Along with two other pick-ups for which deals were still being hammered out at press time, Degrassi and A Walk In Your Shoes will anchor the new channel on Monday nights, and then re-run individually throughout the rest of the week. The two-hour block will also repeat on Sunday nights at 8 p.m.

The rest of the tween sked will comprise a combination of Noggin shows that skew old enough to fit the new mandate (such as Sesame Workshop’s Ghostwriter and Sponk!); select Noggin originals like Big Kids and On The Team; a couple of signature Nick series that are no longer airing; and international acquisitions.

Tomassi-Lindman is still looking for other life-affirming/learning half-hour shows with lots of episodes in the can. ‘Monday night is a big focus for us, but for the rest of the week we’re hoping to strip stuff as much as we can.’ Series with more than 65 eps are ideal because they allow for consistency in the schedule across the rest of the week.

Tomassi-Lindman doesn’t have a live action/animation mandate, although she tends to pick up more of the former. ‘What prevents us from acquiring animated shows most of the time, to be honest, is budgets. But if and when we can afford it, [animation] is definitely something we look for.’ As far as license fees for acquisitions go, Tomassi-Lindman goes into negotiations expecting to pay between 5% and 10% of the series budget.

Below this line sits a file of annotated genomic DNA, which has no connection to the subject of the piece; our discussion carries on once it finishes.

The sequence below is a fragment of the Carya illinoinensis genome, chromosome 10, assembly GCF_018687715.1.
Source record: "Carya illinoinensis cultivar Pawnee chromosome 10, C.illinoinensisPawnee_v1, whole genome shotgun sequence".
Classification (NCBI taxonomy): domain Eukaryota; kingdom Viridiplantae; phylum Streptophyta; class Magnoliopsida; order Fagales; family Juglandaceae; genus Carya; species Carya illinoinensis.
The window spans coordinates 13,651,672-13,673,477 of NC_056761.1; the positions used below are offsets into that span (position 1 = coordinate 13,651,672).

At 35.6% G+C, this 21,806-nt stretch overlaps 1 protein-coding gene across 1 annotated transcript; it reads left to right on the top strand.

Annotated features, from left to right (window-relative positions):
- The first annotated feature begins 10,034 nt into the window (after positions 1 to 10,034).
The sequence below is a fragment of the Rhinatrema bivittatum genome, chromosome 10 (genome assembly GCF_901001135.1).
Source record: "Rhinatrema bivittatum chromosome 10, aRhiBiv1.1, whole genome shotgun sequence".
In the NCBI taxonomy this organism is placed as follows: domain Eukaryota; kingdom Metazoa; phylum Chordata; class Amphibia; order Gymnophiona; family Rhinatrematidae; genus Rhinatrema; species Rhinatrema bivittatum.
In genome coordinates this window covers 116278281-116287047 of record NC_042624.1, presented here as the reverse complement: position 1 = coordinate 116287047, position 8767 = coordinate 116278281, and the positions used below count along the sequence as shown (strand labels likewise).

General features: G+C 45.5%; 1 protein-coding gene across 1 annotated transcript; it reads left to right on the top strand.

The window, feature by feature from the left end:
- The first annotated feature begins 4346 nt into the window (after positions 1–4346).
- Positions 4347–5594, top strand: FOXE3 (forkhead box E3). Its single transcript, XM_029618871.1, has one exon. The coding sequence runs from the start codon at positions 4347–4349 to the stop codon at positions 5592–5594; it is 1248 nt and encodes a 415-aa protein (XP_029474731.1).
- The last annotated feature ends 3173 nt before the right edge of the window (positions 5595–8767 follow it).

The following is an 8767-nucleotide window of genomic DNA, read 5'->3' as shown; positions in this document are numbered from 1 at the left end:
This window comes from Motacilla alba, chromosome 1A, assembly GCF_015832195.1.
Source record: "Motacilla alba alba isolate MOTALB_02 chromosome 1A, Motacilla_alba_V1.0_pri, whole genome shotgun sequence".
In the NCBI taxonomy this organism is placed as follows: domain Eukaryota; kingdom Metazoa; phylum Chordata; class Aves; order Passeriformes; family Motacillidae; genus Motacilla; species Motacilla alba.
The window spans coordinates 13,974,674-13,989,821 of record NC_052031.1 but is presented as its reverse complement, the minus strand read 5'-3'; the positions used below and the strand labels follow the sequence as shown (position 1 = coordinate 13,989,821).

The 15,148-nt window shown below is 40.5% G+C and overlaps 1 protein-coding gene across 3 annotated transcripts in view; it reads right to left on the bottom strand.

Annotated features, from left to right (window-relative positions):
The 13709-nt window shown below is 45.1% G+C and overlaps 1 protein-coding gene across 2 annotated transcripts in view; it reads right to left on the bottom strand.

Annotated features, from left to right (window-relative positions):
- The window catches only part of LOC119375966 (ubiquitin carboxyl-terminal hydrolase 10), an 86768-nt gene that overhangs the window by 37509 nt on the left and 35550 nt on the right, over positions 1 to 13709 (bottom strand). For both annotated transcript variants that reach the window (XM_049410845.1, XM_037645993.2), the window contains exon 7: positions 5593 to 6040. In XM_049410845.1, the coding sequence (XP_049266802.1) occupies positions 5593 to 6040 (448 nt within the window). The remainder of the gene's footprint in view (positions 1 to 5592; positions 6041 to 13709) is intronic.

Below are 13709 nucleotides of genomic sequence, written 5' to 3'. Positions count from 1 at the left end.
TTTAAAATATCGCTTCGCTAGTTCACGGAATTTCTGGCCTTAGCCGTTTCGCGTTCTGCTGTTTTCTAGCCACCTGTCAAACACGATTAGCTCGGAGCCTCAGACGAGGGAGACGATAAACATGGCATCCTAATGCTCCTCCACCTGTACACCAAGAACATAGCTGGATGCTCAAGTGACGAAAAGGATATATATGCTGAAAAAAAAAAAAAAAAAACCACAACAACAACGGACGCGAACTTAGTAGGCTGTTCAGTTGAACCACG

At NATPE, Tomassi-Lindman will also be scouting hard for co-pro partners since Noggin plugs 40% of its budget into original productions. Included on the current project slate is an interactive game show in which tweens compete over the Internet, as well as several live-action reality shows, fictional dramas and comedies.

Tomassi-Lindman lists Disney Channel, ABC Family and WAM! as the primary competition for her new channel, and there’s also some crossover with Noggin’s parentco Nickelodeon. However, she suggests that while they definitely share some of the same eyeballs, Nick’s in solidly with the six to 11 crowd. ‘We felt that by letting Nickelodeon continue to super-serve that group, we can expand the demographics that MTV Networks as a whole is reaching by trying to move forward with these older kids.’

A name change that will help distance and distinguish the tween programming from the preschool fare is also in the works, but nothing has successfully passed through the legal department yet.

As Noggin already had a lot of preschool shows in its arsenal, Tomassi-Lindman doesn’t really need anything else to fill the expanded block. The newest addition to that sked is Noggin-produced series Play With Me Sesame. The first new Sesame Street-related show to hit the North American market in 33 years, the series marks the first time a State-side entity other than Sesame Workshop has been given permission by Henson to use the Sesame Street Muppets. The new version retains much of the old Sesame vibe, but adds more interactive elements.